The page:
# Do game engines put all interpolation onto the GPU?

Is it considered standard to push all the vertices and an interpolation of the next position onto the GPU?

Suppose a sector is moving up every game tick at 50 units per second. You could put on the shader something like (good old parametric equation-like formulas):

pos.x = a*x1 + (1 - a)*x0;


Where you'd calculate a as a uniform and only send this value to the GPU in an uncapped fashion, like so:

while (true) {
a = percentage of the way between frames [in range from 0.0 to 1.0]
updateGLUniform(..., a);
render();

// Rest of stuff

delay();
}


The other way of doing it was to manually set each entity and sector every single time you loop, but then you might have to update the position of a lot of things every game cycle. Just setting one value seems way more efficient.

However, I don't know if there's any downsides to this. Are there any negatives to shoving interpolation off to the GPU to save computation time in the game? Or is there something that I'm missing? What do major games do?

As written, your formula for pos.x always returns x no matter what value a takes:

pos.x = a*x + (1 - a)*x;


To get meaningful interpolation, we need to tell the GPU two positions to interpolate between,x0 and x1, yielding:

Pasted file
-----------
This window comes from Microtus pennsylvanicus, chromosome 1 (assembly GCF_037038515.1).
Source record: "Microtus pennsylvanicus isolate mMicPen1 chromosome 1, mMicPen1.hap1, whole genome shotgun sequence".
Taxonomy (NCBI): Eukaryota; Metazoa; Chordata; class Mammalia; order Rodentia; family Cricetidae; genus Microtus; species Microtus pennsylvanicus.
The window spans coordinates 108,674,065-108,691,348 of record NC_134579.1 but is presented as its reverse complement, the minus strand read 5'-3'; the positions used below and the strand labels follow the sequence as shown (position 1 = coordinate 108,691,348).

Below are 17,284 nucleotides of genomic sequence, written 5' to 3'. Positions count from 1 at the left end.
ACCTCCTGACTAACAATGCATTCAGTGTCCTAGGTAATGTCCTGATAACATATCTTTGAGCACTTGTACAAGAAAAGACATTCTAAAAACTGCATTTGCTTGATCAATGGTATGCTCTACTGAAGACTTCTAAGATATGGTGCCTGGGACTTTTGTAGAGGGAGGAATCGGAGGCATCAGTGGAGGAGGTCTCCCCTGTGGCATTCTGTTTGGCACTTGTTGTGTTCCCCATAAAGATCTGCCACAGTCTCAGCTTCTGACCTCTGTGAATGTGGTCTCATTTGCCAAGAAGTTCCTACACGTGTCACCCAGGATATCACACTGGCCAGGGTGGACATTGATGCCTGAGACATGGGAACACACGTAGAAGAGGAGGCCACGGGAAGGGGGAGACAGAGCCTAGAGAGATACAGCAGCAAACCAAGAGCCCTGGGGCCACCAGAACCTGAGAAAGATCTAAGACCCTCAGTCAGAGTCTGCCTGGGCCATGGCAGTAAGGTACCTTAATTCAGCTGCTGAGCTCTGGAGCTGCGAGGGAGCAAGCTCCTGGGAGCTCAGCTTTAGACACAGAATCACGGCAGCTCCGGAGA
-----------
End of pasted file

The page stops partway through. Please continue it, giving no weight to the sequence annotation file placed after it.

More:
pos.x = a*x1 + (1-a)*x0;


So now that's three variables we need to tell the GPU about, instead of just one position for this frame.

So if our x0 and x1 change frequently (as is the case for many types of motion we want to represent in games - think dynamic physics, nonlinear animations, anything with player input or AI), then we haven't really saved ourselves any bandwidth this way. In some cases, doing the interpolation GPU-side might require sending double the transformation data compared to computing a single set of interpolated transforms CPU-side.

This transform data also tends to be fairly sparse - one matrix per dynamic object - so compared to the massive workloads GPUs handle projecting, rasterizing, and shading every pixel of the scene, interpolating movement on the CPU is usually not a major bottleneck.

That's not to say there aren't many cases where interpolating a value on the GPU makes sense - there are indeed many. It's just not quite as universal a solution for all movement as it might appear at first.

• Good catch, I forgot the subscripts (d'oh). You brought up a really good point about sending double the vertex data. – Water Apr 30 '17 at 3:57